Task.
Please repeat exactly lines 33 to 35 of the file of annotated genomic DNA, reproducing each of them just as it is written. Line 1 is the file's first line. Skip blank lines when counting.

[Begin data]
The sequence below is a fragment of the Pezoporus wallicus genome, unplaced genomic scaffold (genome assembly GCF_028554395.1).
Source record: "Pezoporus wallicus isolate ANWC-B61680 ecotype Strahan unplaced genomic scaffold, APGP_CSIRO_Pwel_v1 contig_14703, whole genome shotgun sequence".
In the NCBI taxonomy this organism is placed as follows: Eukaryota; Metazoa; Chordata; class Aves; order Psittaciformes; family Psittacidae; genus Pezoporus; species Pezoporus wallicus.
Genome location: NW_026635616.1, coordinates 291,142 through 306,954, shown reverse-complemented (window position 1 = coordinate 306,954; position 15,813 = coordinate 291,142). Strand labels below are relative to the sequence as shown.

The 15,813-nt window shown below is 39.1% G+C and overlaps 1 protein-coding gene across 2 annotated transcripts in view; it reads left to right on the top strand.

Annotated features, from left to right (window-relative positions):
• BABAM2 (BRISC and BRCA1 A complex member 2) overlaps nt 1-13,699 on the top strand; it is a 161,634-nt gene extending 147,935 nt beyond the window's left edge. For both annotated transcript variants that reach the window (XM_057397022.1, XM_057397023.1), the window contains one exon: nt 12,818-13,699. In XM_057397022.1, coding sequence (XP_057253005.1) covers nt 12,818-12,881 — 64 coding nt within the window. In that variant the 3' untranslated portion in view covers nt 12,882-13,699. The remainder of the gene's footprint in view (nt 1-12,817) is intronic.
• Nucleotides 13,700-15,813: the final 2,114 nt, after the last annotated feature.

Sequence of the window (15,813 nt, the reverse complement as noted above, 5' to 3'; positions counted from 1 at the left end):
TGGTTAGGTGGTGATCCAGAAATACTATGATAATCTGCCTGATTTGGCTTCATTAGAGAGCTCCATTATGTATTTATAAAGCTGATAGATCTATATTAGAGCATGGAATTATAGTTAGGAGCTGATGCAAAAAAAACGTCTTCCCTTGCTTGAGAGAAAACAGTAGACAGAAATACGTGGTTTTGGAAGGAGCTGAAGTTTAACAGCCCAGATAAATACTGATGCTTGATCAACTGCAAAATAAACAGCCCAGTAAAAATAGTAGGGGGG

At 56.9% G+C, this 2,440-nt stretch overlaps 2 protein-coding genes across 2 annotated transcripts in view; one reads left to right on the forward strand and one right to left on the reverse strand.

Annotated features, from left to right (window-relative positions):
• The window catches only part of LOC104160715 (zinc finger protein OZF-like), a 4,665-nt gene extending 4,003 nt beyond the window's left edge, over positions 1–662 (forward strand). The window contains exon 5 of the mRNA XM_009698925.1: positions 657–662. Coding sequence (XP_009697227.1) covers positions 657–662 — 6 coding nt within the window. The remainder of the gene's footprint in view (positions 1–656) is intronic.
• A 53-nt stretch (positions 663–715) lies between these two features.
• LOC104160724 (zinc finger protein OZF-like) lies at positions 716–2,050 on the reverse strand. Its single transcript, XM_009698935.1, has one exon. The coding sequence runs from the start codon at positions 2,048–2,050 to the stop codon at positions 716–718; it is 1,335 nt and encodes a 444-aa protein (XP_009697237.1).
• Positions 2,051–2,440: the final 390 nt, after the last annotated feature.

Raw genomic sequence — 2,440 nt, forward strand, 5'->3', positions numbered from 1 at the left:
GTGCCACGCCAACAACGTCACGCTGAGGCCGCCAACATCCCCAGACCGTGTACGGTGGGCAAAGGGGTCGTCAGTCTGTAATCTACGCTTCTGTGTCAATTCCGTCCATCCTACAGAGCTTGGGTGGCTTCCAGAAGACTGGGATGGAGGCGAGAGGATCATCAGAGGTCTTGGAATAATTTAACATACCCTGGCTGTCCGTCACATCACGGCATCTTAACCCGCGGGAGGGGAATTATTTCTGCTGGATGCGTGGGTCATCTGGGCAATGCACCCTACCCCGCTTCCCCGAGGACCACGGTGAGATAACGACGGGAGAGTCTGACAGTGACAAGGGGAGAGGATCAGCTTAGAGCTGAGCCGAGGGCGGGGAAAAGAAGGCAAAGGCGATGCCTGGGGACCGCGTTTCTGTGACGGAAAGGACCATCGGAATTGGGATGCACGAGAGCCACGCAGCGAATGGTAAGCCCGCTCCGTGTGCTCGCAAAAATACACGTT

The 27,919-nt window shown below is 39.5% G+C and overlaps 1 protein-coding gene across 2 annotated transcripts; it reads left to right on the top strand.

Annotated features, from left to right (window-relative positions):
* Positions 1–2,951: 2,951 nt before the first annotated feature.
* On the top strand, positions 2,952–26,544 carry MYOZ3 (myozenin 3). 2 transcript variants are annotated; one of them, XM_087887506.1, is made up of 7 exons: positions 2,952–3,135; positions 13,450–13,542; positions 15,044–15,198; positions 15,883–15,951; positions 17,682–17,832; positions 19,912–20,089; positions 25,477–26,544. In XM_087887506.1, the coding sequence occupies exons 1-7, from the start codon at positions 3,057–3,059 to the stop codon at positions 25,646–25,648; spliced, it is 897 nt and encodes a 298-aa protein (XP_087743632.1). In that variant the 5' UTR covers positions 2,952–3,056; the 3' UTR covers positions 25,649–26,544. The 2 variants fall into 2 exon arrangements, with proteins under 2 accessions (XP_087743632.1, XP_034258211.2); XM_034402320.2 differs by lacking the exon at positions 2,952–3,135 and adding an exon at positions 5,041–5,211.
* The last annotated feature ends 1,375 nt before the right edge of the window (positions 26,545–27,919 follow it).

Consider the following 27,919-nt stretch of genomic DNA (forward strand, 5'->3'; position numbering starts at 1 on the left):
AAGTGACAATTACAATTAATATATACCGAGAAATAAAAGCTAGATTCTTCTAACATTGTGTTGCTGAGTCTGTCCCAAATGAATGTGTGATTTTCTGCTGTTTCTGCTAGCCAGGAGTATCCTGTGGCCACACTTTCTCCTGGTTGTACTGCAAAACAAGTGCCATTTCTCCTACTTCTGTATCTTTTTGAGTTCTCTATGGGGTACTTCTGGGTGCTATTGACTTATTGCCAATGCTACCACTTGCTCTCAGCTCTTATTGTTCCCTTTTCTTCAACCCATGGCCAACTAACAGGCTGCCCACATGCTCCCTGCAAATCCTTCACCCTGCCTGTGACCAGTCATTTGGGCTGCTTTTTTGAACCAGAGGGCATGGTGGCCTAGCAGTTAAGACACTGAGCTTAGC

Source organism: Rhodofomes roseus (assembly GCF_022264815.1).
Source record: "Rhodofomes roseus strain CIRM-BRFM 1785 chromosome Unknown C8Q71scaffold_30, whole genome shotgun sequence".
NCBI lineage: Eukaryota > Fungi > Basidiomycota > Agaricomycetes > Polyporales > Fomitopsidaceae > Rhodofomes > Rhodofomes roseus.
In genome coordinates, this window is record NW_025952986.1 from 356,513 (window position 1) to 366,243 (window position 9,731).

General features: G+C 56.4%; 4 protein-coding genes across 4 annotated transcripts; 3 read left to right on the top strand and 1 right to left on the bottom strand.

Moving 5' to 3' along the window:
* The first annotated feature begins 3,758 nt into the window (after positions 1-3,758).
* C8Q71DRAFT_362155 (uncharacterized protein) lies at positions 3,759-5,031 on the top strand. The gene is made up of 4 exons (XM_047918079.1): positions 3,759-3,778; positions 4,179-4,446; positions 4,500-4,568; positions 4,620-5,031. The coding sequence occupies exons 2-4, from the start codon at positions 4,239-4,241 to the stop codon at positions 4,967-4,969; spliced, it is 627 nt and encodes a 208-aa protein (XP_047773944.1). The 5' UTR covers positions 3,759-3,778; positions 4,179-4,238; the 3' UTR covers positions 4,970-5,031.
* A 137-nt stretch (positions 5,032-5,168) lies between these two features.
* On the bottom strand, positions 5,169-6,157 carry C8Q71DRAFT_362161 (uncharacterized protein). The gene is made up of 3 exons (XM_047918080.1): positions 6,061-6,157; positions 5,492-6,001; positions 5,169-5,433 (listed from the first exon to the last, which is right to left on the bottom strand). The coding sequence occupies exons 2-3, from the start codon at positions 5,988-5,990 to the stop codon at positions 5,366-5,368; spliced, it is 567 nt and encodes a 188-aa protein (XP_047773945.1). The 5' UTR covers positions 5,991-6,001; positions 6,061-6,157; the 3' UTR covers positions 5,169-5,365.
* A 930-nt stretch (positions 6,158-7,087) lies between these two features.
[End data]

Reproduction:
* C8Q71DRAFT_362155 (uncharacterized protein) lies at positions 3,759-5,031 on the top strand. The gene is made up of 4 exons (XM_047918079.1): positions 3,759-3,778; positions 4,179-4,446; positions 4,500-4,568; positions 4,620-5,031. The coding sequence occupies exons 2-4, from the start codon at positions 4,239-4,241 to the stop codon at positions 4,967-4,969; spliced, it is 627 nt and encodes a 208-aa protein (XP_047773944.1). The 5' UTR covers positions 3,759-3,778; positions 4,179-4,238; the 3' UTR covers positions 4,970-5,031.
* A 137-nt stretch (positions 5,032-5,168) lies between these two features.
* On the bottom strand, positions 5,169-6,157 carry C8Q71DRAFT_362161 (uncharacterized protein). The gene is made up of 3 exons (XM_047918080.1): positions 6,061-6,157; positions 5,492-6,001; positions 5,169-5,433 (listed from the first exon to the last, which is right to left on the bottom strand). The coding sequence occupies exons 2-3, from the start codon at positions 5,988-5,990 to the stop codon at positions 5,366-5,368; spliced, it is 567 nt and encodes a 188-aa protein (XP_047773945.1). The 5' UTR covers positions 5,991-6,001; positions 6,061-6,157; the 3' UTR covers positions 5,169-5,365.